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Chapter IV.—Of Wisdom Likewise, and Religion, and of the Right of Father and Lord.

By these things it is evident how closely connected are wisdom and religion. Wisdom relates to sons, and this relation requires love; religion to servants, and this relation requires fear. For as the former are bound to love and honour their father, so are the latter bound to respect and venerate their lord. But with respect to God, who is one only, inasmuch as He sustains the twofold character both of Father and Lord, we are bound both to love Him, inasmuch as we are sons, and to fear Him, inasmuch p. 104 as we are servants. 513 Religion, therefore, cannot be divided from wisdom, nor can wisdom be separated from religion; because it is the same God, who ought to be understood, which is the part of wisdom, and to be honoured, which is the part of religion. But wisdom precedes, religion follows; for the knowledge of God comes first, His worship is the result of knowledge. Thus in the two names there is but one meaning, though it seems to be different in each case. For the one is concerned with the understanding, the other with action. But, however, they resemble two streams flowing from one fountain. But the fountain of wisdom and religion is God; and if these two streams shall turn aside from Him, they must be dried up: for they who are ignorant of Him cannot be wise or religious.  

Thus it comes to pass that philosophers, and those who worship many gods, either resemble disinherited sons or runaway slaves, because the one do not seek their father, nor the other their master. And as they who are disinherited do not attain to the inheritance of their father, nor runaway slaves impunity, so neither will philosophers receive immortality, which is the inheritance of the heavenly kingdom, that is, the chief good, which they especially seek; nor will the worshippers of gods escape the penalty of everlasting death, which is the punishment of the true Master against those who are deserters 514 of His majesty and name. But that God is Father and also Lord was unknown to both, to the worshippers of the gods as well as to the professors of wisdom themselves: inasmuch as they either thought that nothing at all was to be worshipped; or they approved of false religions; or, although they understood the strength and power of the Supreme God (as Plato, who says that there is one God, Creator of the world, and Marcus Tullius, who acknowledges that man has been produced by the Supreme God in an excellent condition), nevertheless they did not render the worship due to Him as to the supreme Father, which was their befitting and necessary duty. But that the gods cannot be fathers or lords, is declared not only by their multitude, as I have shown above, 515 but also by reason: because it is not reported that man was made by gods, nor is it found that the gods themselves preceded the origin of man, since it appears that there were men on the earth before the birth of Vulcan, and Liber, and Apollo, and Jupiter himself. But the creation of man is not accustomed to be assigned to Saturnus, nor to his father Cœlus.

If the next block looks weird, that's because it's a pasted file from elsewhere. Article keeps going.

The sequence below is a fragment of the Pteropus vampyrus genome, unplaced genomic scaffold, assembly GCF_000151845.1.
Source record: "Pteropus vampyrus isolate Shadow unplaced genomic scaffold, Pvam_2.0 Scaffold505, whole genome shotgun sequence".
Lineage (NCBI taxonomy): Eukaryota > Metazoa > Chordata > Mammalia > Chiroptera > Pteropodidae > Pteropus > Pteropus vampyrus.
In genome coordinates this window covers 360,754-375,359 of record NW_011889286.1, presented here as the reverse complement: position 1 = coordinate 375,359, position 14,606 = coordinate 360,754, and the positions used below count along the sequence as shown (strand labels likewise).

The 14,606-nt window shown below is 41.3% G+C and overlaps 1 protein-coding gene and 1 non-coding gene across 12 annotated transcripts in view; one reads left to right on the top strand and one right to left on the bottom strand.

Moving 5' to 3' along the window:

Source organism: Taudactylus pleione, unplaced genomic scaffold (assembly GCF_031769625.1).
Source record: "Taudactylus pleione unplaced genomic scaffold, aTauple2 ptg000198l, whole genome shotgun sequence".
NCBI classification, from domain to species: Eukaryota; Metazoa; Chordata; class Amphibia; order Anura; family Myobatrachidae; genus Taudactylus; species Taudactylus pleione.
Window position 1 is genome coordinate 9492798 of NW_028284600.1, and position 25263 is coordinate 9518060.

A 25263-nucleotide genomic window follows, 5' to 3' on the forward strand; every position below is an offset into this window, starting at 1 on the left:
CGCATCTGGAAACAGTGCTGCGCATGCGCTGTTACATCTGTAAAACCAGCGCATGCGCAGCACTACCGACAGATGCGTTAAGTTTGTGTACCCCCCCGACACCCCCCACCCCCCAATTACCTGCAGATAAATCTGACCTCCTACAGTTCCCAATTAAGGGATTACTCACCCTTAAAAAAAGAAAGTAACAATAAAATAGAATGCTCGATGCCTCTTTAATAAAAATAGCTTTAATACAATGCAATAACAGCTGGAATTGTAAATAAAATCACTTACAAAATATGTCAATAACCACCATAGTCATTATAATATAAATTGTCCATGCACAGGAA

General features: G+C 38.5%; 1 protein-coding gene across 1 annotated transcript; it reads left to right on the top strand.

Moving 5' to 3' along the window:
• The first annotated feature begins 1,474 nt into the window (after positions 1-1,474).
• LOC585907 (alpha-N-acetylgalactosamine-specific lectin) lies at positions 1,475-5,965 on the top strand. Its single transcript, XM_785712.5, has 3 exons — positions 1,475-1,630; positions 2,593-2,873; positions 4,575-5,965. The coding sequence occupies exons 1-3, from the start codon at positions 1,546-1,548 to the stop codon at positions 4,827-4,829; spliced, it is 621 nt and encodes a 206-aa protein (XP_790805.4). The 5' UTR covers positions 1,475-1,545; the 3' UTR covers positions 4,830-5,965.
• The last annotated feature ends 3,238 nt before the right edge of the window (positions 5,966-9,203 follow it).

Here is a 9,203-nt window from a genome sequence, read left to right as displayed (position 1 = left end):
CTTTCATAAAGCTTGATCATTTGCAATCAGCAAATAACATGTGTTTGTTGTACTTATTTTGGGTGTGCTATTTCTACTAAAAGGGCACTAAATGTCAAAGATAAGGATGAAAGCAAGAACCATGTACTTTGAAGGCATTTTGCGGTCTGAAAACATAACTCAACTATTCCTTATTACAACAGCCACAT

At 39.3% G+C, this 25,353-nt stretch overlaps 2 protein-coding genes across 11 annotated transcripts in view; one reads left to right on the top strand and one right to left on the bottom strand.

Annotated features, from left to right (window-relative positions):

But if none of those who are worshipped is said to have originally formed and created man, it follows that none of these can be called the father of man, and so none of them can be God. Therefore it is not lawful to worship those by whom man was not produced, for he could not be produced by many. Therefore the one and only God ought to be worshipped, who was before Jupiter, and Saturnus, and Cœlus himself, and the earth. For He must have fashioned man, who, before the creation of man, finished the heaven and the earth. He alone is to be called Father who created us; He alone is to be considered Lord who rules, who has the true and perpetual power of life and death. And he who does not adore Him is a foolish servant, who flees from or does not know his Master; and an undutiful son, who either hates or is ignorant of his true Father.  



Fear, in the language of the prophets often implies reverence of the divine majesty. Lactantius seems to refer to Mal. i. 6: “A son honoureth his father, and a servant his master: if then I be a father, where is mine honour? and if I be a master, where is my fear?”  


Literally, runaways. The reference is, as before, to runaway slaves.  


Chap. iii. [p. 103].  

Next: Chap. V.—The oracles of the prophets must be looked into; and of their times, and the times of the judges and kings